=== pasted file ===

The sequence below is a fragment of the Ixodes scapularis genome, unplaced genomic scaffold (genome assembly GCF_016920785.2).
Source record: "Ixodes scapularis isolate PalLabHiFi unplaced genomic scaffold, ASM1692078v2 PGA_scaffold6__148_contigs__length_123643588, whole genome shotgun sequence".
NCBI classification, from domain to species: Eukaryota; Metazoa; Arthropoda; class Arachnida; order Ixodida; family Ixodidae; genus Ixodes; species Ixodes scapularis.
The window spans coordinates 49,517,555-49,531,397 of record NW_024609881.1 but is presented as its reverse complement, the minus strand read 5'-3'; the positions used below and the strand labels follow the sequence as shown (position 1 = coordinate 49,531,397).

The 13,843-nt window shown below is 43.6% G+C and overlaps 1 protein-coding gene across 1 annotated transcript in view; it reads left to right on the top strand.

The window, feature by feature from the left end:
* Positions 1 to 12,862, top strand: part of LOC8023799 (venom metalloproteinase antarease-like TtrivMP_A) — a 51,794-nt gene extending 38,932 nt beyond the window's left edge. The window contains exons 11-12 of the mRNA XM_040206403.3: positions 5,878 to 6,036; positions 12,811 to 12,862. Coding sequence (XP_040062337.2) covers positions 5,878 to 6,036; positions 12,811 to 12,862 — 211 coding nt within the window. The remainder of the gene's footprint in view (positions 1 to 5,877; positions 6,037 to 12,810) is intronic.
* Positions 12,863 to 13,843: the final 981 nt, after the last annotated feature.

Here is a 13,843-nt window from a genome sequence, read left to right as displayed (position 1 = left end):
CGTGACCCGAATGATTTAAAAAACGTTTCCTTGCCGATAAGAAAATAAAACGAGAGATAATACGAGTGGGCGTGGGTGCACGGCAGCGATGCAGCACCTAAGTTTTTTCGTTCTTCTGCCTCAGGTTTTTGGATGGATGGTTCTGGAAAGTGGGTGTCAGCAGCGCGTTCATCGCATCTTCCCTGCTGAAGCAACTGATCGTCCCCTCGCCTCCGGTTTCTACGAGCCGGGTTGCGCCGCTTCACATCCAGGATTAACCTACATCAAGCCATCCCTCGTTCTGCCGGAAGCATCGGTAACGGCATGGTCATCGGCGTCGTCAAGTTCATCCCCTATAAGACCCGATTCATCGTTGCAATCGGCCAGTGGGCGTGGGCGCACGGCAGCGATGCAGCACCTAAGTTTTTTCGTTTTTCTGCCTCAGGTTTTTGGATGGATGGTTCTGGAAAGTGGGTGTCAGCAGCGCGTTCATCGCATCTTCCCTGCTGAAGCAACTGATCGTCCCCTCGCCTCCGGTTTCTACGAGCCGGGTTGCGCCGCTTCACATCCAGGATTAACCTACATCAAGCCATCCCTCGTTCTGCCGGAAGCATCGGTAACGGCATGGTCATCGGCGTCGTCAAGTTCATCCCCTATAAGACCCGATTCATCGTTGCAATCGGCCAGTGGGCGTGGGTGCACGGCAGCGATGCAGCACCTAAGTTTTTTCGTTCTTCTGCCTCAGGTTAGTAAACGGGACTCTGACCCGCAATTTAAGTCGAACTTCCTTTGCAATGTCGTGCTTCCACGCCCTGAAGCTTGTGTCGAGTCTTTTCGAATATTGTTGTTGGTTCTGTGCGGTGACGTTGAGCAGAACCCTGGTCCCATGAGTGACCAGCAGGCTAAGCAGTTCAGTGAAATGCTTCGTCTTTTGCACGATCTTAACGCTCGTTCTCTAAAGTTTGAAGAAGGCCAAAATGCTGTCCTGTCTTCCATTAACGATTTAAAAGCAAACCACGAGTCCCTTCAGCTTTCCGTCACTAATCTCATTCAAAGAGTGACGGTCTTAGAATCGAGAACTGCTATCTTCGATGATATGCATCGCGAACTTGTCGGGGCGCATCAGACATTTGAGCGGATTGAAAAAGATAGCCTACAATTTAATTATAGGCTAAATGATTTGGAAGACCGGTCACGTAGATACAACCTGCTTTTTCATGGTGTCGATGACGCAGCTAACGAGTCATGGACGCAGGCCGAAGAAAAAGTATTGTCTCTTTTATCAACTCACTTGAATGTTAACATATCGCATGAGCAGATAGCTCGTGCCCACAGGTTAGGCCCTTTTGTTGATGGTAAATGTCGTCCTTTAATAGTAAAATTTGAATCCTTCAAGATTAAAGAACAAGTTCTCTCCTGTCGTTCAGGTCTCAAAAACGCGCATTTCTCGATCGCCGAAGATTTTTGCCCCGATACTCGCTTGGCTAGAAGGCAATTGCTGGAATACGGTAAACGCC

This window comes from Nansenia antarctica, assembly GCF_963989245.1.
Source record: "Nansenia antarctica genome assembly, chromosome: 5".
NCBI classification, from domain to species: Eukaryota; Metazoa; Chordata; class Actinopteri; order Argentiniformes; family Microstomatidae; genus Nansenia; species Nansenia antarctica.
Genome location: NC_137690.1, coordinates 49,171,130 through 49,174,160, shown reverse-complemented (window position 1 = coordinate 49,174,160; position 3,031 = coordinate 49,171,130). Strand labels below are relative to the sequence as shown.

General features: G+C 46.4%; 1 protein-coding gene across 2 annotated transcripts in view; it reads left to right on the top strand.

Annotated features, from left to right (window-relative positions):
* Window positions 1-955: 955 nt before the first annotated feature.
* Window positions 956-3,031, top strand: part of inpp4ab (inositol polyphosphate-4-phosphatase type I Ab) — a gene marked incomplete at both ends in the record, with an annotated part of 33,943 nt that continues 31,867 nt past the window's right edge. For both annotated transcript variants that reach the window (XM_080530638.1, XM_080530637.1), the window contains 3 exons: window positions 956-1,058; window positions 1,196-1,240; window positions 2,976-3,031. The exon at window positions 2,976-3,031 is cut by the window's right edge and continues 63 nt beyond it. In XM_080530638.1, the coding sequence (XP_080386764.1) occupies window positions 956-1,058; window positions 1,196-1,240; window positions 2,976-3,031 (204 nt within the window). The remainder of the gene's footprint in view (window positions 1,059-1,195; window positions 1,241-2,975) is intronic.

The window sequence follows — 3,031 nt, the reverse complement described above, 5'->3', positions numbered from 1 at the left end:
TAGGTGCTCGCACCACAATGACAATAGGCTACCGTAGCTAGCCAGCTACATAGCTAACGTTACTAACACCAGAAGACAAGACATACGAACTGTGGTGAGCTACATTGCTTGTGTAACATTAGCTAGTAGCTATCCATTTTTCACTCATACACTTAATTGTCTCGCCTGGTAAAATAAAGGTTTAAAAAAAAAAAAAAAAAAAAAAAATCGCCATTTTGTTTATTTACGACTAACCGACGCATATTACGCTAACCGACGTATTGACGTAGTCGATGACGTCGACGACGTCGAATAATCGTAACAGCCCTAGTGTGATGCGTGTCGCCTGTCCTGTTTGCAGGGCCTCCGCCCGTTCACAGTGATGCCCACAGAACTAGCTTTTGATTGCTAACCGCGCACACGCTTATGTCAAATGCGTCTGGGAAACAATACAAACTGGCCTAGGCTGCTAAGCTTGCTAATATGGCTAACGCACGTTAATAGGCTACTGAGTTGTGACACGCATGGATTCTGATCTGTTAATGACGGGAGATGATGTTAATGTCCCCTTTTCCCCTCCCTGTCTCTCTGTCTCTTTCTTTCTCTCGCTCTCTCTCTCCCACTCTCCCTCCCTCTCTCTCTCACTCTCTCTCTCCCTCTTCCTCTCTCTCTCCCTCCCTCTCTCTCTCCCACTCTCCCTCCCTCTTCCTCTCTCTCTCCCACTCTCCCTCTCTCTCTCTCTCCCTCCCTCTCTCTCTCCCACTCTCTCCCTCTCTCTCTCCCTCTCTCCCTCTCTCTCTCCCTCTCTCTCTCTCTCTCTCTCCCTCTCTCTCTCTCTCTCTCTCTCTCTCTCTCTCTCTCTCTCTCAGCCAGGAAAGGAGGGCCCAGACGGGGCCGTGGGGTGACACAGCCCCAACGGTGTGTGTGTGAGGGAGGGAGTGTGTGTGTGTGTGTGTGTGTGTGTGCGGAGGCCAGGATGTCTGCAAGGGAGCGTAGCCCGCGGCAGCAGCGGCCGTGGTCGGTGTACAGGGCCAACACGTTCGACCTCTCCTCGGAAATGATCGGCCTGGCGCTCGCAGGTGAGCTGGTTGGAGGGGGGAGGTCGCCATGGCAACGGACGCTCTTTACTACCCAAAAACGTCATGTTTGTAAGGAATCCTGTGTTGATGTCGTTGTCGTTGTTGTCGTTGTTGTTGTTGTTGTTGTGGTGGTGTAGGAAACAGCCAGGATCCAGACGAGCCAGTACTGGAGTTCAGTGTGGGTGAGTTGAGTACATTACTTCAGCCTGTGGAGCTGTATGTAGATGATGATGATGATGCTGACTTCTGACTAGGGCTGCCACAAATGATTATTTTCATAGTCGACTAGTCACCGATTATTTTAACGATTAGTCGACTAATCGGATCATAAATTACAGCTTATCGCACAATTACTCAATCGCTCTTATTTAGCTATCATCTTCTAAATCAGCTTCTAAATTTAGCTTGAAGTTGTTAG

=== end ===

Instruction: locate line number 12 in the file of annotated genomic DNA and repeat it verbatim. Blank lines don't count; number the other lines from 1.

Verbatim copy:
Source record: "Nansenia antarctica genome assembly, chromosome: 5".